New Zealand is natural wine country which is just another fantastic reason to join one of the excellent tours of New Zealand. Many of the wines being produced are undoubtedly world class, with the combination of climate and geography helping to produce highly distinctive, premium wines with intensity, purity and vibrancy. It goes without saying, that a New Zealand dining experience wouldn’t be complete without a glass or two of one of these award-winning wines.
With eleven main wine regions expanding across the country, and new styles continuously emerging, it’s no wonder wine is growing to be one of the country’s top exports. The regions offer such diversity, sub-regional characteristics are beginning to show and wines are being distinguished more and more at a micro-level.
Starting at the top of the North Island is Northland Wine Region. With its higher average temperatures and more humid climate conditions it means that harvesting can occur in late February or early March – a whole six weeks earlier than the Southern Island regions. The vineyards are planted mainly on flats or slight slopes making for some perfectly good Chardonnays.
Auckland is enriched with four wine regions where the soils are mainly made from shallow clay beds. Here you will find wineries producing fine Cabernet Sauvignon, Merlot and Chardonnay. More recently the premium wine district of Clevedon, has established small pockets of vines about half an hour south of the city. Its boutique wine being a Bordeaux-blend red. The vineyards here are small but have established a big reputation for quality.
Traveling slightly further south is the Gisborne Wine Region. Having the world’s most easterly vineyards, they are the first to see the sun each day. The vast majority of grape here is made up of white varieties with reds making up just 10%. The oceans cooling effects mean that the flavours do not get too tropical, white peach and aged cheese flavours are much more common.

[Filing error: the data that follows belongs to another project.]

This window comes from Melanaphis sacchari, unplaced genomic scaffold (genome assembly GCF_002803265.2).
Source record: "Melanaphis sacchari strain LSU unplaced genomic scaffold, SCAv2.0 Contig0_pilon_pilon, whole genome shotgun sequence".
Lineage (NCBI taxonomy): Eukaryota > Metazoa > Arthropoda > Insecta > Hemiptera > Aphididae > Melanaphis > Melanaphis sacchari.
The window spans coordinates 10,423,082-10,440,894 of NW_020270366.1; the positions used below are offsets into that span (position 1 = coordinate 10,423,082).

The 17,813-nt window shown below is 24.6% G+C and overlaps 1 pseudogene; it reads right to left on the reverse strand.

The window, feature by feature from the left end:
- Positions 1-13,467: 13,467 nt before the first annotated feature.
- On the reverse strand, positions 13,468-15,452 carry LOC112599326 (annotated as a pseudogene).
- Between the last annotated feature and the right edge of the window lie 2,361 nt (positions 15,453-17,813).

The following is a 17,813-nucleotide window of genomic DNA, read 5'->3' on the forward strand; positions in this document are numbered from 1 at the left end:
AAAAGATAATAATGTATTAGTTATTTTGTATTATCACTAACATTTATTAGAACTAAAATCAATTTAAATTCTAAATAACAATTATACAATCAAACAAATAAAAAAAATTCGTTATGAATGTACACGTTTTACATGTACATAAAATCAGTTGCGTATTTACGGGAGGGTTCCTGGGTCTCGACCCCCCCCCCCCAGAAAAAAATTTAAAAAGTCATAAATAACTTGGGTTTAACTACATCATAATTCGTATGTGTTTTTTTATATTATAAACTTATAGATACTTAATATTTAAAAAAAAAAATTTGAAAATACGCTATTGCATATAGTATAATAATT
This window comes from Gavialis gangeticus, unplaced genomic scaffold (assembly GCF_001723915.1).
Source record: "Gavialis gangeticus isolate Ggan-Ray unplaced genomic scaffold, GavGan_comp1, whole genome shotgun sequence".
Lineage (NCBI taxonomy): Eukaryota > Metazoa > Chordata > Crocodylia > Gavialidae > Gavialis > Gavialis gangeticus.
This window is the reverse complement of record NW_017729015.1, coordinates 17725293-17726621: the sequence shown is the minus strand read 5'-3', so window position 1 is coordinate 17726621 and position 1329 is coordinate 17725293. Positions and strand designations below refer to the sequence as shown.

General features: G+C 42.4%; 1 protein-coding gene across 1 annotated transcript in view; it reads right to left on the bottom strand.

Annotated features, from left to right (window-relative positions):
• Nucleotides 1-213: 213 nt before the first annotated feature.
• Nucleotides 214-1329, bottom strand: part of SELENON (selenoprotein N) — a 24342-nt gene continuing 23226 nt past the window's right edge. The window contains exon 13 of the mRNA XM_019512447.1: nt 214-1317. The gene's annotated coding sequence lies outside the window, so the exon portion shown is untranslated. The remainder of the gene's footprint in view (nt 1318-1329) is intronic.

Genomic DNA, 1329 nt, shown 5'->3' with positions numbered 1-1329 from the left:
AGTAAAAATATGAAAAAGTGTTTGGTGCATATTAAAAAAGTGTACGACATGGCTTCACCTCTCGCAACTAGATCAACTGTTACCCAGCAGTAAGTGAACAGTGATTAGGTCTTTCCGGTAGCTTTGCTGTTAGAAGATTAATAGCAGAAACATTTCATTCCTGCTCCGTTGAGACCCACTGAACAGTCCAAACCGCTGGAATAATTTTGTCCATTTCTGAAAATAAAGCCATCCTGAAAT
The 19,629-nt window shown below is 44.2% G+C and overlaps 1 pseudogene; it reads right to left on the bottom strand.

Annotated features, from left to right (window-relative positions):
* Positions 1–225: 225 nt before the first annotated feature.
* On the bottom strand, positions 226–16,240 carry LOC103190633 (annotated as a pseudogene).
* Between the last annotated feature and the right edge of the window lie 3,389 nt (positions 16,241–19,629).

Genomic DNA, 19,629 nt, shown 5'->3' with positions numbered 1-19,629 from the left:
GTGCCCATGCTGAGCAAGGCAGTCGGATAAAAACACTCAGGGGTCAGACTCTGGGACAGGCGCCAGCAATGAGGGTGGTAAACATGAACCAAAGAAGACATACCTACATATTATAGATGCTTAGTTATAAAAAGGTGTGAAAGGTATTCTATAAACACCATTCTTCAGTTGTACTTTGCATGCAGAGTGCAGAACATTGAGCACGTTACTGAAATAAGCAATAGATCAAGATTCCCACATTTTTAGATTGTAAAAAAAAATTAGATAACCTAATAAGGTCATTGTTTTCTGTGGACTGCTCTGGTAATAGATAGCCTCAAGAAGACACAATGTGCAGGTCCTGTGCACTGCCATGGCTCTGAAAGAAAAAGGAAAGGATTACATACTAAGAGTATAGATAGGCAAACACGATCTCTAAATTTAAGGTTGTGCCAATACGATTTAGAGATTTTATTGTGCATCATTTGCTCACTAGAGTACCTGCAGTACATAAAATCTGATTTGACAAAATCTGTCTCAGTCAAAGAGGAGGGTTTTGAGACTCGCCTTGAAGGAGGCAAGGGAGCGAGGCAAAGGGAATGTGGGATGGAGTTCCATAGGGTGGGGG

Hawkes Bay is the second largest wine region in New Zealand, with a 100 year heritage behind them. The region boasts a wide range of wine styles which is largely down to the region’s varying soil types. Chardonnay is the most widely planted grape, but with enviably long sunshine hours, later ripening red grape varieties include Cabernet Sauvignon, Merlot, and Syrah.
At the top of the South Island are Nelson and Marlborough wine regions. Marlborough of course being the largest and arguably the country’s most iconic wine brand. The crisp Sauvignon Blanc continues to thrive, but Marlborough has also earned a reputation for producing some excellent sparkling wines too.
As we work our way down the South Island, most southerly of them all is the Otago Wine Region. With its remarkable landscape of snow-capped mountains and glittering rivers, visitors are drawn from near and far. This is the most southerly wine region in the world! The vineyards benefit from long sunshine hours and nights cooled by the sea breeze, helping to produce world class Pinot Noirs.
New Zealand is a country of contrast, and as such, grapes are grown in a vast range of climates and soil types meaning wines are produced in a wide range of styles. Vineyards across New Zealand have a reputation for innovation, high quality produce and caring for the environment. There is plenty to excite the nose and the palate here but also the rest of the senses too. For more details on all of New Zealand’s wine regions and wineries, please visit the official New Zealand wine website here.
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